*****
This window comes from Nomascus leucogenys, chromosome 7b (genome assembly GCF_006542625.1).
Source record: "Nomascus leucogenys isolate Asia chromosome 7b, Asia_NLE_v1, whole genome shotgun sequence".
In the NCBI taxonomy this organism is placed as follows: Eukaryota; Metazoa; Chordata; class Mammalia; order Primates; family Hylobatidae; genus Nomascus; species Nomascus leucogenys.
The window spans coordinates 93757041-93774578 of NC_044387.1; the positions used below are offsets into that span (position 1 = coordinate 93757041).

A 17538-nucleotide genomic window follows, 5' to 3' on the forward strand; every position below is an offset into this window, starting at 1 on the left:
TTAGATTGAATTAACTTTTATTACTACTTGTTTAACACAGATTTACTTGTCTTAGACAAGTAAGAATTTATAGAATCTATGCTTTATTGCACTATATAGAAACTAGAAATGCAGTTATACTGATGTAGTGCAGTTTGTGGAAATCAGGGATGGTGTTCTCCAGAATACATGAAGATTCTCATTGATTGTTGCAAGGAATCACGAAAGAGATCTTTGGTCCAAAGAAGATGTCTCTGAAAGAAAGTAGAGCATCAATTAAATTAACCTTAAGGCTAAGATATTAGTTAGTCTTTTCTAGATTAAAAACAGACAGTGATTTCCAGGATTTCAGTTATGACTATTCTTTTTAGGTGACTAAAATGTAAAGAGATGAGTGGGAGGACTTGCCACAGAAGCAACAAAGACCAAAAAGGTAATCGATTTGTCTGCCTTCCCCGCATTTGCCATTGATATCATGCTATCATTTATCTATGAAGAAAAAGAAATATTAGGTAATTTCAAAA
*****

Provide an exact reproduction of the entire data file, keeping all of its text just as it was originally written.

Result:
This window comes from Nomascus leucogenys, chromosome 7b (genome assembly GCF_006542625.1).
Source record: "Nomascus leucogenys isolate Asia chromosome 7b, Asia_NLE_v1, whole genome shotgun sequence".
In the NCBI taxonomy this organism is placed as follows: Eukaryota; Metazoa; Chordata; class Mammalia; order Primates; family Hylobatidae; genus Nomascus; species Nomascus leucogenys.
The window spans coordinates 93757041-93774578 of NC_044387.1; the positions used below are offsets into that span (position 1 = coordinate 93757041).

A 17538-nucleotide genomic window follows, 5' to 3' on the forward strand; every position below is an offset into this window, starting at 1 on the left:
TTAGATTGAATTAACTTTTATTACTACTTGTTTAACACAGATTTACTTGTCTTAGACAAGTAAGAATTTATAGAATCTATGCTTTATTGCACTATATAGAAACTAGAAATGCAGTTATACTGATGTAGTGCAGTTTGTGGAAATCAGGGATGGTGTTCTCCAGAATACATGAAGATTCTCATTGATTGTTGCAAGGAATCACGAAAGAGATCTTTGGTCCAAAGAAGATGTCTCTGAAAGAAAGTAGAGCATCAATTAAATTAACCTTAAGGCTAAGATATTAGTTAGTCTTTTCTAGATTAAAAACAGACAGTGATTTCCAGGATTTCAGTTATGACTATTCTTTTTAGGTGACTAAAATGTAAAGAGATGAGTGGGAGGACTTGCCACAGAAGCAACAAAGACCAAAAAGGTAATCGATTTGTCTGCCTTCCCCGCATTTGCCATTGATATCATGCTATCATTTATCTATGAAGAAAAAGAAATATTAGGTAATTTCAAAA